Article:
“Paul Beatty Is Creating Space for Writers of Color”
By James Yeh, originally published in Playboy Magazine (2016)
Paul Beatty might be America’s most hilarious—and gloriously subversive—writer. In July, the Los Angeles native’s fourth novel, The Sellout, was long-listed for the prestigious 2016 Man Booker prize. The gleefully unhinged satire follows the misadventures of one Bonbon Me, an urban weed and watermelon farmer whose father, a prominent psychologist/“Nigger Whisperer,” is gunned down by the LAPD. With the settlement money, Bonbon proceeds to reinstitute segregation, acquire an elderly slave and land himself, stoned, before a baffled Supreme Court.
Photo by Ryan Lowry
Photo by Ryan Lowry
“For me it all starts with the language,” says the 54-year-old novelist (who was also the first-ever Grand Poetry Slam champion in 1990). “That’s where all the fucking latticework is for me.” Indeed, the thrill of The Sellout lies not only in Beatty’s delirious conceit, but in his virtuoso riffs, which take bull’s-eye aim at race, class, pop culture and propriety in our supposedly postracial, allegedly hyper-PC America.
“The book is a lot about dissonance,” Beatty says, “about what you can do and what you can say.” And, boy, does he ever say it, whether he’s cataloging various absurd African American stereotypes—“the dual-threat quarterbacks,” “the weekend weather forecasters”—or coining terms such as “Afro-agrarian,” “Allah ak-open bar” and “languid bojangle.”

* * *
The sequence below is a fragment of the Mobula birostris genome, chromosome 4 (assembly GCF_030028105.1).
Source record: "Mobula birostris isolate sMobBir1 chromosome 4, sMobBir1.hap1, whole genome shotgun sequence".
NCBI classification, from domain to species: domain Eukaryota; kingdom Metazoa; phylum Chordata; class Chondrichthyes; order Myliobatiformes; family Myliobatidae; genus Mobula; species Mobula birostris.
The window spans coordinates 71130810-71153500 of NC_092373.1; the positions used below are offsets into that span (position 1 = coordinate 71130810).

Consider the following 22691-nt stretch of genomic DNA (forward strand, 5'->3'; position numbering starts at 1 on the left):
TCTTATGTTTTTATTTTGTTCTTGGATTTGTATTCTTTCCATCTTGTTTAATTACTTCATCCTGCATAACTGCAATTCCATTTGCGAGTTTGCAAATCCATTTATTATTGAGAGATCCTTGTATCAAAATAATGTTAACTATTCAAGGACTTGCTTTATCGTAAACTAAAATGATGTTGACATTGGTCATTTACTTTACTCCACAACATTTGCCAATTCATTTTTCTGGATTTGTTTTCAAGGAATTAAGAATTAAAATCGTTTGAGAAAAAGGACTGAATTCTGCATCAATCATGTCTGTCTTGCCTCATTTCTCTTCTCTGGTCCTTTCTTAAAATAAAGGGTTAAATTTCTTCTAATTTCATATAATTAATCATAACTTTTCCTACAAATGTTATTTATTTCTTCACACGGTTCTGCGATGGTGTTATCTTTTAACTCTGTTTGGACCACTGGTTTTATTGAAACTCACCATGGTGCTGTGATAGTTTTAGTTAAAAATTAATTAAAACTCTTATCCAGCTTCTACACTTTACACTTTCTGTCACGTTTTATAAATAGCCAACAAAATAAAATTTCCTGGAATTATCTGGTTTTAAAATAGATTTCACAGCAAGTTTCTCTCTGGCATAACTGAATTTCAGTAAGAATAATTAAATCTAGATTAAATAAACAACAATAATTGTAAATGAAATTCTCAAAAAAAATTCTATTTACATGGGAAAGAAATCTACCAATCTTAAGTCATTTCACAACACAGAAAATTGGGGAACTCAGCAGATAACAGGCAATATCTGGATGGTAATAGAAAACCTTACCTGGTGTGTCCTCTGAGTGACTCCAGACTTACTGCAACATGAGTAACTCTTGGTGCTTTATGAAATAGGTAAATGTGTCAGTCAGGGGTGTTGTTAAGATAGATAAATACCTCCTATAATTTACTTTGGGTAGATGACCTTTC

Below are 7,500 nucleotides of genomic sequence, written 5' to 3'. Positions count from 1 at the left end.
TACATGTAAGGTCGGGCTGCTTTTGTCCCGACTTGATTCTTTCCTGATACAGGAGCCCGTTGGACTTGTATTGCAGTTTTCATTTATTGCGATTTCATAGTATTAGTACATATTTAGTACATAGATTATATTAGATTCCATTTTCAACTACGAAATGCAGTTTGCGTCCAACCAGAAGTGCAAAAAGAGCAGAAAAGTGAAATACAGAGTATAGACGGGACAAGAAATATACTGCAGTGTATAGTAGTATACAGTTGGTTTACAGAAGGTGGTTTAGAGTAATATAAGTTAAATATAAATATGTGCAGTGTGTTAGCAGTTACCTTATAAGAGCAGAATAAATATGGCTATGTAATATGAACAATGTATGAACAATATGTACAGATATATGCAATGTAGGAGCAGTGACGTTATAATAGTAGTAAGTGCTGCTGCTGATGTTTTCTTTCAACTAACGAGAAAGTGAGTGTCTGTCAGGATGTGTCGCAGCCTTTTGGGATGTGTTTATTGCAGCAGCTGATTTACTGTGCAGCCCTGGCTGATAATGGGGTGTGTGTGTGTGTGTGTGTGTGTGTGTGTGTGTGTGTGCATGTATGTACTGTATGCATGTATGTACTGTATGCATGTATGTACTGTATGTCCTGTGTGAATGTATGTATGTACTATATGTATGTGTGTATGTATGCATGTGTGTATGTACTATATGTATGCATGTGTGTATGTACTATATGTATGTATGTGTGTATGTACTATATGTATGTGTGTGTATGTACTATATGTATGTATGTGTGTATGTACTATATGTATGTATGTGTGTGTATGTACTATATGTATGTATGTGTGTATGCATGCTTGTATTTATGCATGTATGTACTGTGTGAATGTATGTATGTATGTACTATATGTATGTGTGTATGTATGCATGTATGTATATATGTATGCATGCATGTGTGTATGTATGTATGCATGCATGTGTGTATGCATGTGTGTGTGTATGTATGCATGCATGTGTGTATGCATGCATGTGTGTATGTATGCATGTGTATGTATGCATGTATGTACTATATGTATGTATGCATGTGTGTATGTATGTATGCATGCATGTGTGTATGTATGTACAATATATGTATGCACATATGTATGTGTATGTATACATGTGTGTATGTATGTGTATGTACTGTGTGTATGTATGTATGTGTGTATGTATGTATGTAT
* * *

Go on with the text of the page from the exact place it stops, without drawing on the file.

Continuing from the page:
“I get nervous when things don’t make people nervous,” Beatty admits in his laidback, California way. “I feel like a lot of writers of color feel like there are just certain directions that they have to take: what your point of view should be, who can do what, how positive it has to be. Somebody’s always going to tell you what it means to be a black writer, what responsibilities you have. [So] just trying to create some space is really important to me.”
And that’s exactly what Beatty does, obliterating the boundaries of what is funny, what is profane and what is just so sad and unfixable that we can only laugh to keep from crying—or shooting. There’s a bit of truth in every good joke, and perhaps in that truth we are able, after the laughs subside, to better see the world and ourselves in it.
Originally published in the October 2016 issue of Playboy Magazine.